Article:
A photo-journal of our Libyan Solar Eclipse & Sahara trip, Mar.-Apr. 2006
PAGES:   Index | Tripoli | People | Roman sites | In Tent City | Eclipse |Tent City story | To the Sahara
In the Sahara | Sun, sand, water | Desert notes | Drivin' | Some civilization | Last days
 Libya links | | Eclipse links | Photo gallery |

FEBRUARY 2011 - URGENT: 
NEWS & INFORMATION ON THE CRISIS IN LIBYA

 

Photos & journal by John Leeson (Toronto, Canada)
 email:  jooktoronto@gmail.com


Sun, sand, water... and other liquids


Sounds like a great beach holiday?  Well, we did have lots of sun, lots of sand…  and lots of water (in 1.5 liter bottles), but no beach!


Click on photos for larger images:

Sun…

There was always sun. It was hot… after all, we were in the Sahara desert. The heat wasn’t overpowering most of the time, but we wouldn’t spend much time in the mid-day sun. The last couple of days, the temperature climbed into the low to mid-40’s. (Way over 100F). That was hot. But the heat grew on you.

 

In fact, many of us felt great there. It may have been the benefits of a hot dry climate on bones and joints that can tend to suffer in damp climates, but certainly there were a few of us who have said since returning home that they never felt better than in the Sahara. It was more than physical health. All that glorious sunshine, heat without humidity, glorious vistas... it sometimes felt like heaven.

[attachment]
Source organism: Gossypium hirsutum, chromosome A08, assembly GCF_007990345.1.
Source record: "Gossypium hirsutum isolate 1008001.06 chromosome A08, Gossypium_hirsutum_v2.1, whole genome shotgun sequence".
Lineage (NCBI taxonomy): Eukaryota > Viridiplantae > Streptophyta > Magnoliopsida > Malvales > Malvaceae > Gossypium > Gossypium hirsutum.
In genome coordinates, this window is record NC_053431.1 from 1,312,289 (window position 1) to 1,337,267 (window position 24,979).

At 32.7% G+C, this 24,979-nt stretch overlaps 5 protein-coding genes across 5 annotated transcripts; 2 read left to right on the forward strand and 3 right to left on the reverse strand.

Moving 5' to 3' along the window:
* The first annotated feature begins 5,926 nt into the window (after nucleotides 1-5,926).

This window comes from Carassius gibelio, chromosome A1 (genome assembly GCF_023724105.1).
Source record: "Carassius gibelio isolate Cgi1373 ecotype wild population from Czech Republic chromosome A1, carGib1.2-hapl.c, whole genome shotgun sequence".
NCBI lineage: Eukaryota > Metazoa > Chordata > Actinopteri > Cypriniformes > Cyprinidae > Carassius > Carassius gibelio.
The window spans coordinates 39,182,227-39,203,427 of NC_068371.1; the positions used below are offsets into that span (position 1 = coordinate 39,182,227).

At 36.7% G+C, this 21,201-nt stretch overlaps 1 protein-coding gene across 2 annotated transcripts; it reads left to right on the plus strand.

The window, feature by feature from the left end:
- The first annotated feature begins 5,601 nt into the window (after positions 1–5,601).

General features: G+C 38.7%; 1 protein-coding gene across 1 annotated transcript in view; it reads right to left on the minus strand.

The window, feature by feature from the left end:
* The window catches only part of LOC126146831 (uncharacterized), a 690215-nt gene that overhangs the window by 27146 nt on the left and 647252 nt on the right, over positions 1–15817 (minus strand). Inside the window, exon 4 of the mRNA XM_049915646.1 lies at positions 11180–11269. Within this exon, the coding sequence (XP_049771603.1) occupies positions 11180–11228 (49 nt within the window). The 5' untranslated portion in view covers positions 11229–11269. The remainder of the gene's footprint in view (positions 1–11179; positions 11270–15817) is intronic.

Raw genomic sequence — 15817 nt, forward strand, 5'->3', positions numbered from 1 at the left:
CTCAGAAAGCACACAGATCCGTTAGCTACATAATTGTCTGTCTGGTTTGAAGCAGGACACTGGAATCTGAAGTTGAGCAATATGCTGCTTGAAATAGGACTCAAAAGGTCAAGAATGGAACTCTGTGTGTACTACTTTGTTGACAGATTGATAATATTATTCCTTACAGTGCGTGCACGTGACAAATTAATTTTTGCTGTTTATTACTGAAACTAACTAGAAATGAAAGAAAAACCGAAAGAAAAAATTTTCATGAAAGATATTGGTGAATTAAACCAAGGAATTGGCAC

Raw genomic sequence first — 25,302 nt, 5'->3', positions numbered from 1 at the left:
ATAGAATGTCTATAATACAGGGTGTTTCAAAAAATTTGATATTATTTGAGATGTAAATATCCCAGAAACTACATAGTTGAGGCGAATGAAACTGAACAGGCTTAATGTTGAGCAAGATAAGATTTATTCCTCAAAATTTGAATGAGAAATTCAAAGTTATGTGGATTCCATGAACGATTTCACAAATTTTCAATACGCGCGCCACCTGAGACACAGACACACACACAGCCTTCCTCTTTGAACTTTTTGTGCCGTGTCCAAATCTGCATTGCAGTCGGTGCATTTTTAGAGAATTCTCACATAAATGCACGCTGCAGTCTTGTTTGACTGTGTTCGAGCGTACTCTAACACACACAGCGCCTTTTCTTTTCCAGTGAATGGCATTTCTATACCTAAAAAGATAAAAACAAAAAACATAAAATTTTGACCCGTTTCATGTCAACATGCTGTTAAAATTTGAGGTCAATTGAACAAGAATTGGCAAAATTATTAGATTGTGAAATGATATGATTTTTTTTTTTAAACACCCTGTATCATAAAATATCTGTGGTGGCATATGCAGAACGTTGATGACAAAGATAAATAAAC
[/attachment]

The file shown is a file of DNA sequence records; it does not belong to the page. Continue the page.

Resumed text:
Bonnie hides from the sun
 

Sand…

If the sun and heat grew on us, well, so did the sand.

 

It grew on you, and stayed with you. While the land was varied, we were never away from sand. It was on the ground, in the air, in our mouths, eyes, ears, clothes, car, camera (I had mine cleaned after returning). Food was inevitably, if unintentionally, seasoned with it. Every dish we ate came with crunch.

 

Sand even found its way into song. At our first "shower" opportunity we found (a hose by a well), Oksana sang, "I'm going to wash that sand right out of my hair". Later, in the car, she and Bonnie exhausted their memories of sand songs: "Love Letters in the Sand", and "Mr. Sandman". (Well, you have to go way back to remember any of those songs. Some might say remembering Pat Boone was just a symptom of sunstroke).

 

And, the sand added to the sun’s heat – in the Sahara, the sand reflects back 90% of the heat it receives.

 

The areas we travelled through were dominated by three different giant landscape features: the dark, craggy Acacus Mountains, and two huge Sand Seas: The Murzuq and Ubari Sand Seas. Extensive flat plains, accented by giant dunes, they were our campsites every night.

 



The gorgeous sand

The Dunes